As far as I’m aware, Vincent van Gogh never shared any explicit advice about writing. (If he did and you know of it, I’d be delighted to hear it.) What van Gogh did was draw and paint. A lot. He also wrote very many letters. One of these, to his brother Theo in July 1882, contains this engaging thought:
One must work long and hard to arrive at the truthful. What I want and set as my goal is damned difficult and yet I don’t believe I’m aiming too high. I want to make drawings that move some people … In short, I want to reach the point where people say of my work, that man feels deeply and that man feels subtly.
Whether or not you believe van Gogh achieved what he sought will depend on your perspective on his art. Regardless of this, his words to Theo hold wisdom for writers and creators of all kinds.
What is clear in these brief lines is the entwined importance of truth and diligence. The language in this letter shows that Vincent van Gogh knew how challenging being guided by truthfulness can be, and yet it is through devotion to truth, despite the discomfort it can bring, that we may create works that embody those qualities of deep and subtle feeling.
As artists, writers and makers, truth offers itself to us in a range of ways. The most vital of these concerns our honesty with ourselves. It is my belief that we need to know our own truth and affirm the integrity of our intentions in order to create works of genuine meaning. Only then can we engage in authentic communication with our audience.
This is not to say that everything we make must be based on empirical fact or that we ought not invent or contrive. Bringing the vibrant sparks of imagination to life is, after all, the task of the artist. Still, there must be truth in it.
The sort of truth that I—and perhaps also van Gogh—speak of here goes beyond simple veracity. It has an emotional or even a spiritual essence that resonates within us despite its guise. We know this truth, intrinsically and viscerally, when see, hear or feel it in art. In its presence, we perceive, consciously or not, that the person who crafted its expression did so with dedication and an awareness of reaching towards something ineffable.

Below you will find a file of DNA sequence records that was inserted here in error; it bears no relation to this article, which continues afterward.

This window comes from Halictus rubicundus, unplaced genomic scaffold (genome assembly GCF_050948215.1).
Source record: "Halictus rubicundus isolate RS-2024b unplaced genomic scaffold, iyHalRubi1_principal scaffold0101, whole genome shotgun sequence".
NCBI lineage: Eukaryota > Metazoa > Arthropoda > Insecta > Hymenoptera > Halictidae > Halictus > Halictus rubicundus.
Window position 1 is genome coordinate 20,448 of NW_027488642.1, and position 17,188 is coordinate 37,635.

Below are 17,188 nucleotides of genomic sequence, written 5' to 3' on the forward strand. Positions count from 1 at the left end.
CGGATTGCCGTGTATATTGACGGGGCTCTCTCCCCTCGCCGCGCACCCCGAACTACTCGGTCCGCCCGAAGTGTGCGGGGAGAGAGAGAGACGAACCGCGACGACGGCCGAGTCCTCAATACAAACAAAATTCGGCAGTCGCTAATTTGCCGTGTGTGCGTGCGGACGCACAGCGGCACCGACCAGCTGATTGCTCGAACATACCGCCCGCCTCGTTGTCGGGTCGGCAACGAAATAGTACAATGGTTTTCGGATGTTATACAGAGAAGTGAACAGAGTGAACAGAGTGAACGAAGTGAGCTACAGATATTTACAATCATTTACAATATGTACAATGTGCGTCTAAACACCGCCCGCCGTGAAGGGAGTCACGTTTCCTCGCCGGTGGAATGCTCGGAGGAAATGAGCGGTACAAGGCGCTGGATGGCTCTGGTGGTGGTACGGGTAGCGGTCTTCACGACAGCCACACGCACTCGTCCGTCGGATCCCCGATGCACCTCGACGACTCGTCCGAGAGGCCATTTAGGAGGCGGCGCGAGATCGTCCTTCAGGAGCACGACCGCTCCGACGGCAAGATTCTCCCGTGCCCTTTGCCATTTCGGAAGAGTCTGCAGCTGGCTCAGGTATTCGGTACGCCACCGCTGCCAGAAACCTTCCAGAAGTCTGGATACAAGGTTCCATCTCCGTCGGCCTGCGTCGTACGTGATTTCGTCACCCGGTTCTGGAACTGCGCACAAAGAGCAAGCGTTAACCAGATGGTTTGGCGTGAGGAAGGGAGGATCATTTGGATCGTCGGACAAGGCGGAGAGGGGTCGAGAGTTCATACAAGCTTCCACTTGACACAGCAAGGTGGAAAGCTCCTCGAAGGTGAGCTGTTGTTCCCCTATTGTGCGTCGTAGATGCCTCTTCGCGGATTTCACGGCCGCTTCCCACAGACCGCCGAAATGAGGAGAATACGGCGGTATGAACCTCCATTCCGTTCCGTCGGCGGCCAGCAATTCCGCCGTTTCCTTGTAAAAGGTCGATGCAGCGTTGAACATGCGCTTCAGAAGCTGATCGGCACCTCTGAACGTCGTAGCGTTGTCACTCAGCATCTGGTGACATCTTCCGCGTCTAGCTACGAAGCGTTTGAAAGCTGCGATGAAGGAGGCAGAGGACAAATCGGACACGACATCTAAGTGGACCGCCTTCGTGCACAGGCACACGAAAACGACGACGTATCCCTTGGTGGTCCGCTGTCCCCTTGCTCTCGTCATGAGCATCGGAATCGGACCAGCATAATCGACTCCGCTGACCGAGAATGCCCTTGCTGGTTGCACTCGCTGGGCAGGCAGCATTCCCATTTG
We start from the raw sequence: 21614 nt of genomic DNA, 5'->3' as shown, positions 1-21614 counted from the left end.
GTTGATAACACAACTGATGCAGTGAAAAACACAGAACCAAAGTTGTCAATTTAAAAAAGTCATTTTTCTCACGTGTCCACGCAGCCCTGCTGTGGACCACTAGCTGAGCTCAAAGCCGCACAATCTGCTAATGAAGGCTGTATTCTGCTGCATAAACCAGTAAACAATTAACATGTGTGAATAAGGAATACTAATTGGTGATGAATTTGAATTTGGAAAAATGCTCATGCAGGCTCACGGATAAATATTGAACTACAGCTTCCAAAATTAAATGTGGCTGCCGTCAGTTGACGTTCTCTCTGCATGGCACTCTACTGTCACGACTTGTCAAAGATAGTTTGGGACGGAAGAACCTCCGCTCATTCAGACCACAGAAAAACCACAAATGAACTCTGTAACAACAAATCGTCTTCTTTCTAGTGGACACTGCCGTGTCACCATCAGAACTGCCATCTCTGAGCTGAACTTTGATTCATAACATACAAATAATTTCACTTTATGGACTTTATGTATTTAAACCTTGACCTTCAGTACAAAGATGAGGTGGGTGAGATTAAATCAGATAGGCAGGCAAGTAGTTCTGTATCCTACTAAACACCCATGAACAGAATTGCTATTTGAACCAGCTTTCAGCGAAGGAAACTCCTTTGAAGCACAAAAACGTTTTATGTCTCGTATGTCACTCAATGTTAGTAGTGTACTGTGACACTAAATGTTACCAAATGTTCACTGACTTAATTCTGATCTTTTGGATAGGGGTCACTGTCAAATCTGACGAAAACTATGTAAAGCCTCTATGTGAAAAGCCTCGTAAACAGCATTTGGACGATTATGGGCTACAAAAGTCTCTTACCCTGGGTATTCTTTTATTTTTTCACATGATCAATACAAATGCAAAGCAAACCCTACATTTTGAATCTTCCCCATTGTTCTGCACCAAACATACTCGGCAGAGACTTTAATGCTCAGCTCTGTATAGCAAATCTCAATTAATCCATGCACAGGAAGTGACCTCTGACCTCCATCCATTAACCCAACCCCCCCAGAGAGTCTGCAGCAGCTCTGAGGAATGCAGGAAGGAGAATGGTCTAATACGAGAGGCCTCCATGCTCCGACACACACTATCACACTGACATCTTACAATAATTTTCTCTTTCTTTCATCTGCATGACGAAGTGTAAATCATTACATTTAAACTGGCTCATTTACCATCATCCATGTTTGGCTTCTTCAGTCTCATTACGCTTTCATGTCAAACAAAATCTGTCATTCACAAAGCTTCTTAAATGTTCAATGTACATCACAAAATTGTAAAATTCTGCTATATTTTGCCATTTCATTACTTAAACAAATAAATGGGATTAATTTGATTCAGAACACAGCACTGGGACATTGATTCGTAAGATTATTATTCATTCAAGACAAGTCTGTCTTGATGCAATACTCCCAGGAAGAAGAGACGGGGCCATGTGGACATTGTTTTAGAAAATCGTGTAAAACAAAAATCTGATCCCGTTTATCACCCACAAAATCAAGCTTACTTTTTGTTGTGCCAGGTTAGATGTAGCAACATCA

It’s the kind I aspire to make.
The search for this truth and our desire to proclaim it must be at the heart of our creations. We need to become attuned to it in the themes we choose, the ideas we explore and the words we use. This means we must be willing to become more aware of those moments when we feel our integrity waver, whether through fear or uncertainty or doubts about our ability. It is in such moments that we decide what kind of artists we are.
Later in the same letter to Theo, Vincent van Gogh acknowledges that art “demands persistent work, in spite of everything, and unceasing observation”. He goes on:
By persistent I mean in the first place continued labour, but also not abandoning your approach because of what someone else says. I have hopes, brother, that in a few years, and even now already, you’ll gradually see things by me that will give you some recompense for your sacrifices.
I hope that as writers and creators we can commit to our work with honesty and courage, not varying our vision due to the opinions of others. I hope we find recompense in our efforts, yet even more, I hope that what we do moves people in some way by offering them a glimpse of what we know to be true.
A damned difficult goal it may be to pursue the truthful. But it is a wholly worthy one too.
What are your views on art and truth? When have you faced a moment that challenged your integrity? What do you do as a writer to explore, express and experience truth?